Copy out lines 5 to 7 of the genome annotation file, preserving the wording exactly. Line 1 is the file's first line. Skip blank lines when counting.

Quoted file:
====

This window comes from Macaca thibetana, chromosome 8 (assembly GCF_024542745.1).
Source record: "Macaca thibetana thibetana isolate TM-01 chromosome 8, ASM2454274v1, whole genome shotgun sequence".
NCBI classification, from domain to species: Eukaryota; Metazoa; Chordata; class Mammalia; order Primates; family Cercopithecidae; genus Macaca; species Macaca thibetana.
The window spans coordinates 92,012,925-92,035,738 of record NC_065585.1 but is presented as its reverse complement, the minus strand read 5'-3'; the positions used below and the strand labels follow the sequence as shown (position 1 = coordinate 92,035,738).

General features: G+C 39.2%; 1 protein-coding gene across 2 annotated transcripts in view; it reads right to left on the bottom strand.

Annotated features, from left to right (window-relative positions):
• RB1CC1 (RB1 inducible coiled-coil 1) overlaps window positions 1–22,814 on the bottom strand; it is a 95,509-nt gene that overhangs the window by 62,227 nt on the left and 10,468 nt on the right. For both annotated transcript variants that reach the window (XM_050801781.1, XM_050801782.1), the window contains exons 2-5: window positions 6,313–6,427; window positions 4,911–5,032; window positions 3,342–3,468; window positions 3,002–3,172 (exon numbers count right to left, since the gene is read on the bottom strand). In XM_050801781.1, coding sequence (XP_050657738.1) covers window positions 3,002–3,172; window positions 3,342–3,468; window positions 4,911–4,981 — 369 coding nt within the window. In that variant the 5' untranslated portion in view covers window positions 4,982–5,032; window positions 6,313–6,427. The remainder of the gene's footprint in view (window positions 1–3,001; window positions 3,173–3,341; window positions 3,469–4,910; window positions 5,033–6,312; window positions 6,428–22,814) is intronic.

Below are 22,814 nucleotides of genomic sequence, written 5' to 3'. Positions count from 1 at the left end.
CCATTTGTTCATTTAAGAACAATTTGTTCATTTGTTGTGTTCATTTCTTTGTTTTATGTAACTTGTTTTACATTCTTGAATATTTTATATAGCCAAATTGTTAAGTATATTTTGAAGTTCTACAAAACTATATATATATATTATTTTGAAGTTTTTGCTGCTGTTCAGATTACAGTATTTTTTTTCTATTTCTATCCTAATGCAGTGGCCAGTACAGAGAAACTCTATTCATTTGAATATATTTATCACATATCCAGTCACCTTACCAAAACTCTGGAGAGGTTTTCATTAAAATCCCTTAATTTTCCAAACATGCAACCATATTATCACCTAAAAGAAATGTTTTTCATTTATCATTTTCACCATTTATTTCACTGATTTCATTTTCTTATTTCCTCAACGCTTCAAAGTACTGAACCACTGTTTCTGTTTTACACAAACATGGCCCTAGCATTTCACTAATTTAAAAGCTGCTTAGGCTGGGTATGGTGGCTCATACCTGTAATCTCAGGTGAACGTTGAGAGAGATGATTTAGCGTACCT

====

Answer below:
General features: G+C 39.2%; 1 protein-coding gene across 2 annotated transcripts in view; it reads right to left on the bottom strand.

Annotated features, from left to right (window-relative positions):
• RB1CC1 (RB1 inducible coiled-coil 1) overlaps window positions 1–22,814 on the bottom strand; it is a 95,509-nt gene that overhangs the window by 62,227 nt on the left and 10,468 nt on the right. For both annotated transcript variants that reach the window (XM_050801781.1, XM_050801782.1), the window contains exons 2-5: window positions 6,313–6,427; window positions 4,911–5,032; window positions 3,342–3,468; window positions 3,002–3,172 (exon numbers count right to left, since the gene is read on the bottom strand). In XM_050801781.1, coding sequence (XP_050657738.1) covers window positions 3,002–3,172; window positions 3,342–3,468; window positions 4,911–4,981 — 369 coding nt within the window. In that variant the 5' untranslated portion in view covers window positions 4,982–5,032; window positions 6,313–6,427. The remainder of the gene's footprint in view (window positions 1–3,001; window positions 3,173–3,341; window positions 3,469–4,910; window positions 5,033–6,312; window positions 6,428–22,814) is intronic.